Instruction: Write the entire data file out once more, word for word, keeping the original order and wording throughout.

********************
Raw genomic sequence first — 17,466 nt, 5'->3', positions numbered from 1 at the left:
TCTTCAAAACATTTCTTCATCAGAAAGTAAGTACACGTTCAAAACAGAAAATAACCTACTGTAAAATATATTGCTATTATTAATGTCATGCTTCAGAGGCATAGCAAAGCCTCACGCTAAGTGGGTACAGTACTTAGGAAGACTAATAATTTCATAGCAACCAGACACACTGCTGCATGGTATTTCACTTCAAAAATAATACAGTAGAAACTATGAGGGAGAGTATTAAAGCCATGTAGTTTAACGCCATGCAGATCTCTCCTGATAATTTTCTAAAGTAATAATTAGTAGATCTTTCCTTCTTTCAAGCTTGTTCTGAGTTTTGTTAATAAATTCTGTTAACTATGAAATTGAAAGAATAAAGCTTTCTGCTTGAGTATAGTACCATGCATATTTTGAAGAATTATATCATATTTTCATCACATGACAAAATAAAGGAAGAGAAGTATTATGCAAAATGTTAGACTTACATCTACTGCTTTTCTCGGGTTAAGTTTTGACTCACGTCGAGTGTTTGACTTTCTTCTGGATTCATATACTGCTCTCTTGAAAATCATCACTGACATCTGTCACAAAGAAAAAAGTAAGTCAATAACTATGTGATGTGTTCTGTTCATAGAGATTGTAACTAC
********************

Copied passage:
Raw genomic sequence first — 17,466 nt, 5'->3', positions numbered from 1 at the left:
TCTTCAAAACATTTCTTCATCAGAAAGTAAGTACACGTTCAAAACAGAAAATAACCTACTGTAAAATATATTGCTATTATTAATGTCATGCTTCAGAGGCATAGCAAAGCCTCACGCTAAGTGGGTACAGTACTTAGGAAGACTAATAATTTCATAGCAACCAGACACACTGCTGCATGGTATTTCACTTCAAAAATAATACAGTAGAAACTATGAGGGAGAGTATTAAAGCCATGTAGTTTAACGCCATGCAGATCTCTCCTGATAATTTTCTAAAGTAATAATTAGTAGATCTTTCCTTCTTTCAAGCTTGTTCTGAGTTTTGTTAATAAATTCTGTTAACTATGAAATTGAAAGAATAAAGCTTTCTGCTTGAGTATAGTACCATGCATATTTTGAAGAATTATATCATATTTTCATCACATGACAAAATAAAGGAAGAGAAGTATTATGCAAAATGTTAGACTTACATCTACTGCTTTTCTCGGGTTAAGTTTTGACTCACGTCGAGTGTTTGACTTTCTTCTGGATTCATATACTGCTCTCTTGAAAATCATCACTGACATCTGTCACAAAGAAAAAAGTAAGTCAATAACTATGTGATGTGTTCTGTTCATAGAGATTGTAACTAC